Studio art-ceramics majors find joy, opportunity in exhibiting work

Along with recent campus show, they'll be at Twin Cities events
​Jerry Poling | March 22, 2019

One of the reasons Lily Lund and Carter Pasma enjoy being ceramicists — ceramic artists — is the ability to create something either functional, decorative or both that makes a statement.

“The drive is making art that really affects people,” Lund said.

Lily Lund and Carter Pasma, studio art-ceramics majors at UW-Stout, exhibited their work recently at Gallery 209 in the Applied Arts Building.


The UW-Stout studio art-ceramics majors recently had the opportunity to see and hear about the impact of their art and will have two more chances in the coming weeks. They:

  • Presented their senior show in mid-March at Gallery 209 in UW-Stout’s Applied Arts Building
  • Will be part of the UW-Stout exhibit Monday through Saturday, March 25-30, at the National Council on Education for the Ceramic Arts event in the Twin Cities
  • Will be part of UW-Stout’s School to Market booth at the American Craft Council show Thursday to Sunday, April 4-7, at the RiverCentre in St. Paul. The booth will include work by metals and contemporary art jewelry students.

The NCECA exhibit is at Caufield Clay Works, 2242 University Ave. W. No. 150, in St. Paul. It features five UW-Stout students; faculty members Kate Maury and Geoffrey Wheeler; and 13 alumni ranging from 2002 to 2018 graduates. An opening reception will be from 4 to 6 p.m. Thursday, March 28. Exhibit hours are from 10 a.m. to 6 p.m.

Exhibit organizers also are alumni, Amanda Dobratz, 2002, and Chad Steve, 2008.

The exhibit is part of an art tour for the NCECA’s 53rd annual conference, Claytopia, March 27-30 at the Minneapolis Convention Center.

A butter dish created by UW-Stout student Lily Lund.At Caufield Clay Works, Lund will  exhibit a vase and two platters. Pasma will exhibit a flower basket, an oil bottle and a pitcher with three cups. “This is a really big opportunity for us. So many people will see our work, so it will be a good way to market ourselves,” Lund said.

Lund and Pasma are a little more than a month away — they graduate Saturday, May 4 — from launching their careers as artists, so they are appreciating the chances to show what they’ve learned, to do some networking and to sell some of their pieces.

More importantly, however, they are excited to use their new skills in the professional world.

“I feel like I’m not done learning because there’s no way to perfect art,” said Pasma, of White Bear Lake, Minn. “The experience at UW-Stout has left me wanting to know more as an artist.”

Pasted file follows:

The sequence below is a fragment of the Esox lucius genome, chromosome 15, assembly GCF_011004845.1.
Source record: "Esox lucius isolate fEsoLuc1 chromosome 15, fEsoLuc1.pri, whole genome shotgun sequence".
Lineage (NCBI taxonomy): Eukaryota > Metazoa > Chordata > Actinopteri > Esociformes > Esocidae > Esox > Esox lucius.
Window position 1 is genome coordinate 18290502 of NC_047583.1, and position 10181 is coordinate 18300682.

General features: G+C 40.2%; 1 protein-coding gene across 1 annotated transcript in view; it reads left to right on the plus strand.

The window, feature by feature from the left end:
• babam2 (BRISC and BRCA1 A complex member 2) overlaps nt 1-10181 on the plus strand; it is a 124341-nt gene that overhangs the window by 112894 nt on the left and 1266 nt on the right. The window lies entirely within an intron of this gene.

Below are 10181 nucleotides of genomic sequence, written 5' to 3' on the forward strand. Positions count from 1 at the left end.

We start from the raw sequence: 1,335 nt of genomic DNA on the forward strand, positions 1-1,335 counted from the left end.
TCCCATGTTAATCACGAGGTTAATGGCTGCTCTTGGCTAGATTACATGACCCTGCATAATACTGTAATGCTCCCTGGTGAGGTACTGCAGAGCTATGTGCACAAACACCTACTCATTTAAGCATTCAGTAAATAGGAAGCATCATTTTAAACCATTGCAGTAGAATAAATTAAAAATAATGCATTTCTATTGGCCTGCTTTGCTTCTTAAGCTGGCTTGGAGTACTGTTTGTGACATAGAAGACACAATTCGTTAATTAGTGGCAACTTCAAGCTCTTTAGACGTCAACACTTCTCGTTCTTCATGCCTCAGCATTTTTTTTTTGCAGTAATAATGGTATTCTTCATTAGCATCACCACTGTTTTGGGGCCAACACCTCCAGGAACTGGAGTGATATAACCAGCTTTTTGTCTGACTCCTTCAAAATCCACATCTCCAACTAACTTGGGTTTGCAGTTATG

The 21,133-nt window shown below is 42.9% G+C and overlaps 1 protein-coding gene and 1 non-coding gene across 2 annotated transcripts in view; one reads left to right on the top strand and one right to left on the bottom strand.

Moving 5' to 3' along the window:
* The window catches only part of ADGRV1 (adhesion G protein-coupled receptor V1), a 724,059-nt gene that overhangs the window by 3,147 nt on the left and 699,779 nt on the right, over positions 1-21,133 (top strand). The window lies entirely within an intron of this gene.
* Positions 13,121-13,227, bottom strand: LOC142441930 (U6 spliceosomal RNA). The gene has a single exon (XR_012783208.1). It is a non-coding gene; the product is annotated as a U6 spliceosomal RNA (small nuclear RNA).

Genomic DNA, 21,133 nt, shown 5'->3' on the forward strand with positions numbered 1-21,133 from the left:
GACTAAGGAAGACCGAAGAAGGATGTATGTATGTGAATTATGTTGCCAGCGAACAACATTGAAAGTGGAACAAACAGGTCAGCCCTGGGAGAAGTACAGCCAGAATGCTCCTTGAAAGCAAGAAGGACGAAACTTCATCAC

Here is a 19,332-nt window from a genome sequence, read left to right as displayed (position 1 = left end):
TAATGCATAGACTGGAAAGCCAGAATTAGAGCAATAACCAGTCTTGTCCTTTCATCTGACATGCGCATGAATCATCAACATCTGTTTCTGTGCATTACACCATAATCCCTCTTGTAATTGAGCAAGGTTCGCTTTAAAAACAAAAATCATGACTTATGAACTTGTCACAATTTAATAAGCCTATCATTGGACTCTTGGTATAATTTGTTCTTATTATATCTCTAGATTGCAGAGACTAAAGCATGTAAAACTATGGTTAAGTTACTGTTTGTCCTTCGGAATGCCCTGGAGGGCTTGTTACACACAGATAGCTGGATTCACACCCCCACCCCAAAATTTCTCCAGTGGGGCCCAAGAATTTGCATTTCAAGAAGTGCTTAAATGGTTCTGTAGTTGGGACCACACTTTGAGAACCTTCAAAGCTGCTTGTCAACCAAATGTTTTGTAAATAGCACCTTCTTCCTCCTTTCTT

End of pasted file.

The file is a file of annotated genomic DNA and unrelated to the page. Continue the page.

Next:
“I’m really thankful for the experience I had here as an artist, and I feel very prepared to leave,” said Lund, of Buffalo, Minn.

While both plan to become artisans and sell their work, they also plan to get their Master of Fine Arts degrees and will consider teaching at some point in their careers. In the near future, Lund is exploring art residency opportunities while Pasma is looking in to postbaccalaureate options at graduate schools.

Their Gallery 209 show featured more than 100 examples of their best ceramic work. Their selections were divided by a wall to develop a sense of interaction within the space, with Lund’s side featuring furniture.

“When placing my work around the gallery in this set-up of a home, I was able to create a space where it became personal and what we refer to as a home — how my work creates this feeling of a home, a personal home,” Lund said.

“We want people to touch our work and experience it,” Pasma said. “We tried to show everyday objects, like pitchers, jugs and mugs and special objects but that are all functional.”

They spent about six weeks preparing for the Gallery 209 exhibit, including nights in the ceramics lab until 2 a.m. “It was exhausting – kind of a whirlwind but an exciting experience,” Pasma said.



Lily Lund and Carter Pasma, studio art-ceramics majors at UW-Stout, exhibited their work recently at Gallery 209 in the Applied Arts Building.

A butter dish created by UW-Stout student Lily Lund.

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